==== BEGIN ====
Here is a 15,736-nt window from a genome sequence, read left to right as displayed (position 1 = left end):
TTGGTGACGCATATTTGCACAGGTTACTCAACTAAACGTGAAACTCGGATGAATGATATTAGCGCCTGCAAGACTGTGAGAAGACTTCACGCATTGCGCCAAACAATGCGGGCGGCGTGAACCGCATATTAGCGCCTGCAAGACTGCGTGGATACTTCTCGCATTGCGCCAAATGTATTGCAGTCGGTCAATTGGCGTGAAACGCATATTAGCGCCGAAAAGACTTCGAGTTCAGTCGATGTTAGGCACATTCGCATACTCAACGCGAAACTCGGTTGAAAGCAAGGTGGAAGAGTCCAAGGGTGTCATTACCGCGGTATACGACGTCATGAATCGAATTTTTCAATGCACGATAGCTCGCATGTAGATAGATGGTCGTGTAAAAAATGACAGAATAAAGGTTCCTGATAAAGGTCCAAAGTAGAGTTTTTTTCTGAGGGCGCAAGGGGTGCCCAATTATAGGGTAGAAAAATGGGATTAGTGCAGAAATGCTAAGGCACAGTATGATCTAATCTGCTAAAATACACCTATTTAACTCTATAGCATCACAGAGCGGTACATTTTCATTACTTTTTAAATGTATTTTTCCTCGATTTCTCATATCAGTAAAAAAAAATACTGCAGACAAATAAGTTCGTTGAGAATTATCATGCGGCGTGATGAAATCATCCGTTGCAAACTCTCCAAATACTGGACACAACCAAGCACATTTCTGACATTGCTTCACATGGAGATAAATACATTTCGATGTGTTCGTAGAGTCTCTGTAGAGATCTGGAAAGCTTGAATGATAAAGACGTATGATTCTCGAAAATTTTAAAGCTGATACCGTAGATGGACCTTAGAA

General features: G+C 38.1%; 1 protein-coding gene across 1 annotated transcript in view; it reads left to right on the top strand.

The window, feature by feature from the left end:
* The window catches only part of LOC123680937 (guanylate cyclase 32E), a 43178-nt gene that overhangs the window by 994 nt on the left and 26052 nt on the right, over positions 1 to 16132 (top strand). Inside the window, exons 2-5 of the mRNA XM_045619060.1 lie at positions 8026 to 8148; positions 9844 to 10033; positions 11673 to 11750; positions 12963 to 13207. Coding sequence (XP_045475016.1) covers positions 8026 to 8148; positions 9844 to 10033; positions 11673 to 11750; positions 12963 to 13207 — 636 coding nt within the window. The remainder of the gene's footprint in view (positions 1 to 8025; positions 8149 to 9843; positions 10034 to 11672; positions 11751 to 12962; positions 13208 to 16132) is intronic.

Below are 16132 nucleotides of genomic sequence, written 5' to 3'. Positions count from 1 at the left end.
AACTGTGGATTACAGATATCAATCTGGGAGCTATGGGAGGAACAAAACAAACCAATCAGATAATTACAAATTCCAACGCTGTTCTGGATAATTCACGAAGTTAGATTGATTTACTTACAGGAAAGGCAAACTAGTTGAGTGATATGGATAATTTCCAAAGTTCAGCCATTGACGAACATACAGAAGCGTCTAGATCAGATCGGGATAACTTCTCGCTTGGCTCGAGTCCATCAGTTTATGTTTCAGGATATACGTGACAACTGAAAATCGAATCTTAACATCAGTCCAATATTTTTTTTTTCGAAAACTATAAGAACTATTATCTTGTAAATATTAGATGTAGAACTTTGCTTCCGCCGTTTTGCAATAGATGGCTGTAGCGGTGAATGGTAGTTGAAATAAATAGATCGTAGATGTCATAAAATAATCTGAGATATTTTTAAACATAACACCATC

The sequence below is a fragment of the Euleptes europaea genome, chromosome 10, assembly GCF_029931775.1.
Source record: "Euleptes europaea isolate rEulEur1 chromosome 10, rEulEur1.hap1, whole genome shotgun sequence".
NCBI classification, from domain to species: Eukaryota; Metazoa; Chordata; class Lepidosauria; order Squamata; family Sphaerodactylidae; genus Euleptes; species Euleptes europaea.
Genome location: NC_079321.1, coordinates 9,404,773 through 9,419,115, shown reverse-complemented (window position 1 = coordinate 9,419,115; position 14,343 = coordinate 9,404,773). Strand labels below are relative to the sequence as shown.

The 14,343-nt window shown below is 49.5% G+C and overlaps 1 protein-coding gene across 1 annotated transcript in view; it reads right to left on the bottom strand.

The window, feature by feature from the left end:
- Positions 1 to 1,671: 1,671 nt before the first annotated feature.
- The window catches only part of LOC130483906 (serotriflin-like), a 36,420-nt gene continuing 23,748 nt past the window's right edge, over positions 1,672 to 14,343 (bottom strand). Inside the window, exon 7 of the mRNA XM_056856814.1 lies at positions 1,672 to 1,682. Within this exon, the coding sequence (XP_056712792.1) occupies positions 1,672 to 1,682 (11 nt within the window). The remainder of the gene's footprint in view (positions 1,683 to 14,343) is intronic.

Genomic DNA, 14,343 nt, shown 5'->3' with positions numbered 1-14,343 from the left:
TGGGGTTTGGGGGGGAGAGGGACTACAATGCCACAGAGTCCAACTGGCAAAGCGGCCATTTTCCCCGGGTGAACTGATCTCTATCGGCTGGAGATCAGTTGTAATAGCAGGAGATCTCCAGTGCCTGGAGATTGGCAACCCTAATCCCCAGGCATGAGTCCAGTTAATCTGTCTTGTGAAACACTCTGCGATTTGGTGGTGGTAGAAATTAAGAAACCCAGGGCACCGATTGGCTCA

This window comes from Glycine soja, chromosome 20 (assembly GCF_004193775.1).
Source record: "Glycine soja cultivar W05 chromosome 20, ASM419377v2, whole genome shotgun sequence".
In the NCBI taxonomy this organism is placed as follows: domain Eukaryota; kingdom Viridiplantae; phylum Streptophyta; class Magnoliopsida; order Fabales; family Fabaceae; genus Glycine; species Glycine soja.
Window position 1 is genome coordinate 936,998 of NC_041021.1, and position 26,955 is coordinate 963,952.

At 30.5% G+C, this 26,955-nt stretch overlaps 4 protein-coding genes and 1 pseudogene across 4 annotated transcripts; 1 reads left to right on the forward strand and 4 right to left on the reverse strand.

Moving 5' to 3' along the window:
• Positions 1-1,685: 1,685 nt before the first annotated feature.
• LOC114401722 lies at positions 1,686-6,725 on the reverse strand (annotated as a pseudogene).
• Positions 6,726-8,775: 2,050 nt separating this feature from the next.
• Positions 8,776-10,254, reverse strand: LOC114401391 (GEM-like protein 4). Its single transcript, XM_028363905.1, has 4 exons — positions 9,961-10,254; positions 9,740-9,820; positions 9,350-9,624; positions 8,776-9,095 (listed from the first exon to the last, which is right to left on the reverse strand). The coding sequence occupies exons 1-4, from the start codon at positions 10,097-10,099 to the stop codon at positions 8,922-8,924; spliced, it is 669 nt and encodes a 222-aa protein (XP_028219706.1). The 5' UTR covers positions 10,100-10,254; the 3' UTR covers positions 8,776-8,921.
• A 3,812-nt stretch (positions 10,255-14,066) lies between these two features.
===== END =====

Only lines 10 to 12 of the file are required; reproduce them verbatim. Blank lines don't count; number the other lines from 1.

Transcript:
NCBI classification, from domain to species: Eukaryota; Metazoa; Chordata; class Lepidosauria; order Squamata; family Sphaerodactylidae; genus Euleptes; species Euleptes europaea.
Genome location: NC_079321.1, coordinates 9,404,773 through 9,419,115, shown reverse-complemented (window position 1 = coordinate 9,419,115; position 14,343 = coordinate 9,404,773). Strand labels below are relative to the sequence as shown.

The 14,343-nt window shown below is 49.5% G+C and overlaps 1 protein-coding gene across 1 annotated transcript in view; it reads right to left on the bottom strand.